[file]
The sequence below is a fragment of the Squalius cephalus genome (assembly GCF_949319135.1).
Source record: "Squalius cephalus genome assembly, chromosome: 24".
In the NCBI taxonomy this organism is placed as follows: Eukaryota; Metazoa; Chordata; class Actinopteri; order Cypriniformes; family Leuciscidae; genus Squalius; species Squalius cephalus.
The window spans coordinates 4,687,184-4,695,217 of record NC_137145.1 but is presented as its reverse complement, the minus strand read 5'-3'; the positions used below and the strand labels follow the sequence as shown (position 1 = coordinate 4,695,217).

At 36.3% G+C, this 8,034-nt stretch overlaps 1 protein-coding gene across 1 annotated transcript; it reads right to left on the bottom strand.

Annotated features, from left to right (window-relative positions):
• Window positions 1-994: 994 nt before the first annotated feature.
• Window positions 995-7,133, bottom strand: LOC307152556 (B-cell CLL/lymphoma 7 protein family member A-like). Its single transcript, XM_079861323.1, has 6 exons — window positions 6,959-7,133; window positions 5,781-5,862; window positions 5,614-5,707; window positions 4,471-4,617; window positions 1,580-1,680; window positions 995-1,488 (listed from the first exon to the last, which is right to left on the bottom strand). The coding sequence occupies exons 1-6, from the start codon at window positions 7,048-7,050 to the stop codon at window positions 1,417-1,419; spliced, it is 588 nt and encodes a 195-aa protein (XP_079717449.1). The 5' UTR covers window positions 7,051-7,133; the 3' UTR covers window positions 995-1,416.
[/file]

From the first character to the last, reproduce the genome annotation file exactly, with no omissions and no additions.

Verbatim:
The sequence below is a fragment of the Squalius cephalus genome (assembly GCF_949319135.1).
Source record: "Squalius cephalus genome assembly, chromosome: 24".
In the NCBI taxonomy this organism is placed as follows: Eukaryota; Metazoa; Chordata; class Actinopteri; order Cypriniformes; family Leuciscidae; genus Squalius; species Squalius cephalus.
The window spans coordinates 4,687,184-4,695,217 of record NC_137145.1 but is presented as its reverse complement, the minus strand read 5'-3'; the positions used below and the strand labels follow the sequence as shown (position 1 = coordinate 4,695,217).

At 36.3% G+C, this 8,034-nt stretch overlaps 1 protein-coding gene across 1 annotated transcript; it reads right to left on the bottom strand.

Annotated features, from left to right (window-relative positions):
• Window positions 1-994: 994 nt before the first annotated feature.
• Window positions 995-7,133, bottom strand: LOC307152556 (B-cell CLL/lymphoma 7 protein family member A-like). Its single transcript, XM_079861323.1, has 6 exons — window positions 6,959-7,133; window positions 5,781-5,862; window positions 5,614-5,707; window positions 4,471-4,617; window positions 1,580-1,680; window positions 995-1,488 (listed from the first exon to the last, which is right to left on the bottom strand). The coding sequence occupies exons 1-6, from the start codon at window positions 7,048-7,050 to the stop codon at window positions 1,417-1,419; spliced, it is 588 nt and encodes a 195-aa protein (XP_079717449.1). The 5' UTR covers window positions 7,051-7,133; the 3' UTR covers window positions 995-1,416.